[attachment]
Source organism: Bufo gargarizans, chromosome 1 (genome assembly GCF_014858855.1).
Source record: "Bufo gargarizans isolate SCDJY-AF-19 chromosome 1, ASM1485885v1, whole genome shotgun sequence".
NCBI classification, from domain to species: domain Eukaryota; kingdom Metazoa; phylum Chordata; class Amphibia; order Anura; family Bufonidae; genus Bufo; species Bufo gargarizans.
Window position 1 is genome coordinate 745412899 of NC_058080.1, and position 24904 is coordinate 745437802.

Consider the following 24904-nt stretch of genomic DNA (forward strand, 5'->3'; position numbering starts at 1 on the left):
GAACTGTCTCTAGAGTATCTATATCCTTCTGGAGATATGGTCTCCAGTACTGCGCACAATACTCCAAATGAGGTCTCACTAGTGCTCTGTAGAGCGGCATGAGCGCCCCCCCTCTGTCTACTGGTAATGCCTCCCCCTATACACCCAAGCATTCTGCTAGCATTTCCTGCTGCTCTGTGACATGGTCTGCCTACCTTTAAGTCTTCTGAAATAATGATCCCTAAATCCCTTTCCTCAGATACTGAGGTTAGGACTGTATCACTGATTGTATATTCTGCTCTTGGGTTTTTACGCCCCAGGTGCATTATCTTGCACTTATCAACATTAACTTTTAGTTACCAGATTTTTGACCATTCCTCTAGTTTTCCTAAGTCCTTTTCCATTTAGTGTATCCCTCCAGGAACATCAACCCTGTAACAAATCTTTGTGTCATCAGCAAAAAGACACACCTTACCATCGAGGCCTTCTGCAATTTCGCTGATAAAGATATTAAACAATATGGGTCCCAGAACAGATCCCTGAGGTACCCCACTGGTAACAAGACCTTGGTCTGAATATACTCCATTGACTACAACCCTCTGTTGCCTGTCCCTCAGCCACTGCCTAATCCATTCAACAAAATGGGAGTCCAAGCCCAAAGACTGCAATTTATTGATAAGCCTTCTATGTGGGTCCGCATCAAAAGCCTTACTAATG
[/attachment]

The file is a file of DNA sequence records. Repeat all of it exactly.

Source organism: Bufo gargarizans, chromosome 1 (genome assembly GCF_014858855.1).
Source record: "Bufo gargarizans isolate SCDJY-AF-19 chromosome 1, ASM1485885v1, whole genome shotgun sequence".
NCBI classification, from domain to species: domain Eukaryota; kingdom Metazoa; phylum Chordata; class Amphibia; order Anura; family Bufonidae; genus Bufo; species Bufo gargarizans.
Window position 1 is genome coordinate 745412899 of NC_058080.1, and position 24904 is coordinate 745437802.

Consider the following 24904-nt stretch of genomic DNA (forward strand, 5'->3'; position numbering starts at 1 on the left):
GAACTGTCTCTAGAGTATCTATATCCTTCTGGAGATATGGTCTCCAGTACTGCGCACAATACTCCAAATGAGGTCTCACTAGTGCTCTGTAGAGCGGCATGAGCGCCCCCCCTCTGTCTACTGGTAATGCCTCCCCCTATACACCCAAGCATTCTGCTAGCATTTCCTGCTGCTCTGTGACATGGTCTGCCTACCTTTAAGTCTTCTGAAATAATGATCCCTAAATCCCTTTCCTCAGATACTGAGGTTAGGACTGTATCACTGATTGTATATTCTGCTCTTGGGTTTTTACGCCCCAGGTGCATTATCTTGCACTTATCAACATTAACTTTTAGTTACCAGATTTTTGACCATTCCTCTAGTTTTCCTAAGTCCTTTTCCATTTAGTGTATCCCTCCAGGAACATCAACCCTGTAACAAATCTTTGTGTCATCAGCAAAAAGACACACCTTACCATCGAGGCCTTCTGCAATTTCGCTGATAAAGATATTAAACAATATGGGTCCCAGAACAGATCCCTGAGGTACCCCACTGGTAACAAGACCTTGGTCTGAATATACTCCATTGACTACAACCCTCTGTTGCCTGTCCCTCAGCCACTGCCTAATCCATTCAACAAAATGGGAGTCCAAGCCCAAAGACTGCAATTTATTGATAAGCCTTCTATGTGGGTCCGCATCAAAAGCCTTACTAATG